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Ethiopia country overview

The land of Ethiopia

Geography, People, Culture, and Economic Profile

Ethiopia information index

Geographic regions of Ethiopia

Relief

Ethiopia is bordered by Eritrea to the north, Djibouti to the northeast, Somalia to the east, Kenya to the south, and South Sudan and Sudan to the west.

Ethiopia’s topography is characterized by four geologic formations. The oldest basal complex, dating back more than 540 million years, is made up of rocks of Precambrian origin, similar to the rest of Africa. In some parts of northern, western, and southern Ethiopia, exposed rock layers of granite and schist can be found, while the Precambrian layer is buried under more recent geologic formations elsewhere. Sedimentary layers of limestone and sandstone from the Mesozoic Era can be found in certain areas, although most have either eroded or been covered by volcanic rocks. Younger sedimentary layers are present in the northern part of the country and in the Rift Valley. Basaltic layers from the Cenozoic Era now cover two-thirds of Ethiopia’s land surface, with thickness ranging from about 1,000 feet to almost 10,000 feet. The Rift Valley, a massive tectonic trough, runs through the middle of the country from the northern frontier with Eritrea to the southern border with Kenya.

Ethiopia’s complex relief can be classified into five topographic features: the Western Highlands, the Western Lowlands, the Eastern Highlands, the Eastern Lowlands, and the Rift Valley. The Western Highlands are the most extensive and rugged component, with the North Central massifs being the most spectacular. These massifs have elevations ranging from 14,872 feet for Mount Ras Dejen, the highest point in Ethiopia, to the Blue Nile and Tekeze river channels 10,000 feet below. Lake Tana, the largest inland lake in Ethiopia and the main reservoir for the Blue Nile River, is located in this region at an elevation of about 6,000 feet.

The Western Lowlands stretch along the border with Sudan and South Sudan and include the lower valleys of the Blue Nile, Tekeze, and Baro rivers. With elevations of about 3,300 feet, these lowlands become too hot for dense settlement.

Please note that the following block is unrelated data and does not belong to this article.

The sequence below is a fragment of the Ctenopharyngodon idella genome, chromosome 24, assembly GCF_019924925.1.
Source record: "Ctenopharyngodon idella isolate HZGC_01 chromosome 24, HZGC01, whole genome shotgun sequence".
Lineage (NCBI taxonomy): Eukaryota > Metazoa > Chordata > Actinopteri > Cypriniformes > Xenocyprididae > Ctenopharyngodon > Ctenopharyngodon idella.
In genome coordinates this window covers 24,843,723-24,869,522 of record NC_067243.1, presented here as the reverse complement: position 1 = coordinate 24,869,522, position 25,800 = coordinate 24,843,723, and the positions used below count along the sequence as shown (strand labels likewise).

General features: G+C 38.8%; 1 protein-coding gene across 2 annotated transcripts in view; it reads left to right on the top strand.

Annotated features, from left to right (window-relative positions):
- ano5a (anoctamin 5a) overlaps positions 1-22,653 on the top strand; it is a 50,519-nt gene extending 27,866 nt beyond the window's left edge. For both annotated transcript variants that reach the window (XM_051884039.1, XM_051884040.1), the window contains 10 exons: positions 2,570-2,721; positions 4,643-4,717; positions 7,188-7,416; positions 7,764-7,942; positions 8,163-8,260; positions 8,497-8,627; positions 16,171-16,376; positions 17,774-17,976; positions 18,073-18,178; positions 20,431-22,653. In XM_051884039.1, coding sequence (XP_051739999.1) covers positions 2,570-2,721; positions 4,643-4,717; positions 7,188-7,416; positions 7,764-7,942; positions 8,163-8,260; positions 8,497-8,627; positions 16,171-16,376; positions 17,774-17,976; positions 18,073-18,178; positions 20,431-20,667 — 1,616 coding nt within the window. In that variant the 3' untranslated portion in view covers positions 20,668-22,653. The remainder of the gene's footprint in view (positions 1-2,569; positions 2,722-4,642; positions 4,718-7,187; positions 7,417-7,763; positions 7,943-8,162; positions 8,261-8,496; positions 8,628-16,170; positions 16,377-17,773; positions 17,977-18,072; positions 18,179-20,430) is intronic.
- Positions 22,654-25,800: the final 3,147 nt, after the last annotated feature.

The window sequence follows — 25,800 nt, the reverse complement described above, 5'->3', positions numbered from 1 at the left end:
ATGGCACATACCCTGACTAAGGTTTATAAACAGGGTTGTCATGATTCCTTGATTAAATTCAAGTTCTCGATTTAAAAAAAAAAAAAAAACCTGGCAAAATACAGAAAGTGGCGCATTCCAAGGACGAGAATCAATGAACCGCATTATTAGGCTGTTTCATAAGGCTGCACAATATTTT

The Rift Valley is part of the larger East African Rift System and is hemmed in by the escarpments of the Western and Eastern Highlands. It has two distinct sections: a northeast section that widens into a funnel shape as it approaches the Red Sea and the Gulf of Aden, and a southwest section that is a narrow depression containing Ethiopia’s Lakes Region. The northeastern section has high temperatures and lack of moisture, making it unattractive for settlement. The southwestern section, on the other hand, is a productive and settled part of Ethiopia, with the Lakes Region being an internal drainage basin for many small rivers.

The Eastern Highlands, although smaller in extent than the Western Highlands, offer equally impressive contrast in topography. The highest peaks are Tullu Deemtu and Mount Batu. The Eastern Lowlands, resembling a bridal gown train, gently roll from the narrow band of the Eastern Highlands to the Somalian border. The Shebele and Genale rivers cross the lowlands, moderating the desert ecology.

Drainage

Ethiopia is characterized by three primary drainage systems. The largest and first system is the western drainage system, encompassing the Blue Nile (referred to as the Abay in Ethiopia), the Tekeze, and the Baro rivers. These rivers all flow westward, ultimately joining the White Nile in South Sudan and Sudan.

The second system is the Rift Valley internal drainage system, which consists of the Awash River, the Lakes Region, and the Omo River. The Awash River flows northeast, reaching the Denakil Plain before dispersing into a series of swamps and Lake Abe at the Djibouti border. The Lakes Region forms an independent drainage basin, while the Omo River flows south into Lake Turkana (also known as Rudolf) along the Kenya border.

The third system comprises the Shebele and Genale rivers. Originating in the Eastern Highlands, both rivers flow southeast towards Somalia and the Indian Ocean. However, only the Genale (known as the Jubba in Somalia) reaches the sea, while the Shebele (referred to as Shabeelle in Somali) disappears in the sand just inside the coastline.

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